Experiencing setbacks, disappointments, and other obstacles is very common when undergoing infertility treatment. In an emotionally charged environment, such occurrences can cause a great deal of distress. Many times I have seen clients, who are already upset about their situation, become very overwhelmed and anxious when a roadblock inevitably appears. Sometimes, their emotional responses have the potential to derail their treatment plans and chances for success, unless they can quickly recover and respond. As I myself have been no stranger to such bumps in the road, I have found it helpful to have a system of classifying the types of problems that can arise, because each type of problem requires a different type of emotional response and plan of action.
In my mind, I think the most important thing you can do when you get some bad news or a problem arises, is to stop, take a deep breath, and ask yourself, “What type of problem is this? Is it one that it is theoretically possible to fix-a “practical problem? Or is it one that has no practical or known solution?”
These types of problems usually require solutions involving time, money, hard work, and patience. So if you think you have a practical problem, my advice is:
· Try to calm down
· Don’t get caught up in your feelings just yet (there’s time for that later); and
· Get to work on figuring out a solution, and then implementing it.
As a psychologist, you may find it odd that I’m advising you to put your upset feelings to the side for the moment. But it may be necessary to do that temporarily so that you have the mental and physical resources you need to get your process back on track. Then when things are settled, you can revisit and process these feelings.
An example of this type of setback occurred to a client of mine when her insurance company rejected her IVF claim for thousands of dollars, causing immediate (and understandable) panic! She immediately became quite overwhelmed and felt convinced she would no longer be able to afford her IVF treatment. After she was able to calm down, she could then see that this development, while unwelcome, wasn’t a deal-killer. Through many unpleasant phone calls and much determination, she was able to resolve the billing issues and continue with her treatment.
Another common example is when a treatment cycle gets delayed for a medical reason, such as an ovarian cyst, or other similar unavoidable factors. Usually, infertility treatment is so unpleasant, and people want a baby so much, that the idea of waiting even another month can be extraordinarily unsettling. However, in the long-term scheme of things, it probably isn’t going to be that big of a deal if Junior is born next March instead of next January.
My fundamental point here is that if your setback or problem can be fixed with money, time, or effort, than you are actually pretty lucky. When motivated, we are all capable of putting our full efforts into an endeavor; can all do; we can make time for the things that are most important to us; and if we put our minds to it, we can often even find creative solutions for accessing more money. It may not be fun or easy to fix these problems, but it is possible, and if we are motivated, we can do almost anything.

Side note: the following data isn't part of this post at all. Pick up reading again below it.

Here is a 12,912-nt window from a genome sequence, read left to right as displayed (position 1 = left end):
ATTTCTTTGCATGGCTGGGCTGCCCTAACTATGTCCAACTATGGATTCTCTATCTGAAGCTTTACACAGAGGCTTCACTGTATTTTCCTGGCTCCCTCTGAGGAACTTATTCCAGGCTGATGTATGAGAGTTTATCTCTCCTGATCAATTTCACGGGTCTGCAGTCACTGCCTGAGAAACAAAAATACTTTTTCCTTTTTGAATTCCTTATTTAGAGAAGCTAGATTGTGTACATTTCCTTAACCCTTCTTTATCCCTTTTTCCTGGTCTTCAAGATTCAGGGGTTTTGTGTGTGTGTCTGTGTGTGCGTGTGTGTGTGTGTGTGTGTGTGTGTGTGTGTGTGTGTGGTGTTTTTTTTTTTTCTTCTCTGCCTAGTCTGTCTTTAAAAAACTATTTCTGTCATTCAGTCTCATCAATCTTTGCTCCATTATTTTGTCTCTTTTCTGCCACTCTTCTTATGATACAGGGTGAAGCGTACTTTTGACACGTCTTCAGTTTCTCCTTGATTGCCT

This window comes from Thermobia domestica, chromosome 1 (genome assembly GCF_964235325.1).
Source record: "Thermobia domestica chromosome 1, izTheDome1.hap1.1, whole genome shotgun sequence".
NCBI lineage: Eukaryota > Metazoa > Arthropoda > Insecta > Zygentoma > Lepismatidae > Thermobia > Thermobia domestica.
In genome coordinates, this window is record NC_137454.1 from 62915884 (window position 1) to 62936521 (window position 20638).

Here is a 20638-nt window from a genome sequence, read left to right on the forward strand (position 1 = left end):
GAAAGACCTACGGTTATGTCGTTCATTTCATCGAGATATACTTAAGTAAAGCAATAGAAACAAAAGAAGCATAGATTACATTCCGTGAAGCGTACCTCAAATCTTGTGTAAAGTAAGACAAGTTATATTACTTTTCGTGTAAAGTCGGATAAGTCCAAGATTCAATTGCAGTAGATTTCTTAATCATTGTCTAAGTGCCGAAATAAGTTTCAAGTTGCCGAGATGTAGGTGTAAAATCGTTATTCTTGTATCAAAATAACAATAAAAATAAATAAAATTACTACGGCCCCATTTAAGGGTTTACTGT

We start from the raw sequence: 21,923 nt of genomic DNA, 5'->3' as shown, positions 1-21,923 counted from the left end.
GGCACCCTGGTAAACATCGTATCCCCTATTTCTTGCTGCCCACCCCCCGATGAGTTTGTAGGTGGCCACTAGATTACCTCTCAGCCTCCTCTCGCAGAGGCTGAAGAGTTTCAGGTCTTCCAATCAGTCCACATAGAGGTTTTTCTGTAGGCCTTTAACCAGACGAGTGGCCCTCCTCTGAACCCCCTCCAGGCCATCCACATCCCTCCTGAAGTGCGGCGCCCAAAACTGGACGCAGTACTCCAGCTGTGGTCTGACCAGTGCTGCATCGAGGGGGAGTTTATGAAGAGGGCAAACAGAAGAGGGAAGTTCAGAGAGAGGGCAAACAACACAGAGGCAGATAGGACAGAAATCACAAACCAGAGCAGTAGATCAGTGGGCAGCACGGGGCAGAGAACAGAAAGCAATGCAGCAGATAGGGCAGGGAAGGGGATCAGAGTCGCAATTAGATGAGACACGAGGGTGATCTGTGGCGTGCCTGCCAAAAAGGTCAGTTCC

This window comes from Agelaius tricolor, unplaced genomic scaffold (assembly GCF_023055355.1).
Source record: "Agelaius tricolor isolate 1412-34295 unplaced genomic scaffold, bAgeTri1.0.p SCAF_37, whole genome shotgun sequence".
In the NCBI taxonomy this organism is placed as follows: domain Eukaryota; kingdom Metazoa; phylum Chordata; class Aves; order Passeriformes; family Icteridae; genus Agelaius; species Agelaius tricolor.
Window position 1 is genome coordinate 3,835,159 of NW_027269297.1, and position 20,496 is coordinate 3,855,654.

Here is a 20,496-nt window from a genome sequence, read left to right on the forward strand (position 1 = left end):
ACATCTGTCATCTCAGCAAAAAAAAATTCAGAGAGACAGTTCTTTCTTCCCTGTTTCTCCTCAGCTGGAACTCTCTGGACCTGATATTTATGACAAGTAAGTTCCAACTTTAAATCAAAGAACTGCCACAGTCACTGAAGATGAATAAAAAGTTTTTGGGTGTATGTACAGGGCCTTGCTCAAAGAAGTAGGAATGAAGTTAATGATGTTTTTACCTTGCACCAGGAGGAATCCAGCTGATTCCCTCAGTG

Problems you can’t solve
Notice that I said that we can do “almost” anything. Because there are other types of setbacks and problems that, no matter how much you may want to, you cannot control or fix. Sadly, this type of problem makes you long for a practical problem like the ones listed above. One common example involves being diagnosed with something that makes it impossible for you to achieve your current definition of successful treatment, such as finding out you have very diminished ovarian reserve, uterine problems, genetic and chromosomal issues, etc. For these types of problems, my suggestion is:
· Work through your feelings of anger and loss, and then;
· Figure out the “workaround”.
If you’ve just gotten some devastating news, and there isn’t anything that you can do to fix it, the most important thing you can do is to acknowledge to yourself that you are in a crisis, and start taking as good of care of yourself as you possibly can. Trying to put your feelings aside it this point is not helpful, and anyway, it is probably impossible. Talking to your partner, friends, family, or even a therapist will be beneficial and possibly necessary. If you don’t deal with these feelings, you probably won’t be able to make a good decision about what you are going to do next.
If you’ve learned that you can’t achieve your goal, then you have two choices—either give up on your current goal, and select a new, entirely different one—or alter your definition of success. In the infertility treatment world, this may involve parenting children with whom you do not share a genetic relationship, whether through adoption or the use of donor gametes. The vast majority of those who go this route find that they feel very happy with their choice, and state they can’t imagine having any children other than their own. Of course, restarting the adoption or treatment process will inevitably bring up its own new set of problems— but hopefully “just” practical ones.
So if you are experiencing a setback, remember to stay calm, and try to think about what type of problem it is. If it is a practical problem, you will usually be able to fix it if you try. If it is a problem you can’t solve, you will first need to grieve the losses associated with this, and then decide on what alternative method you will use to build your family.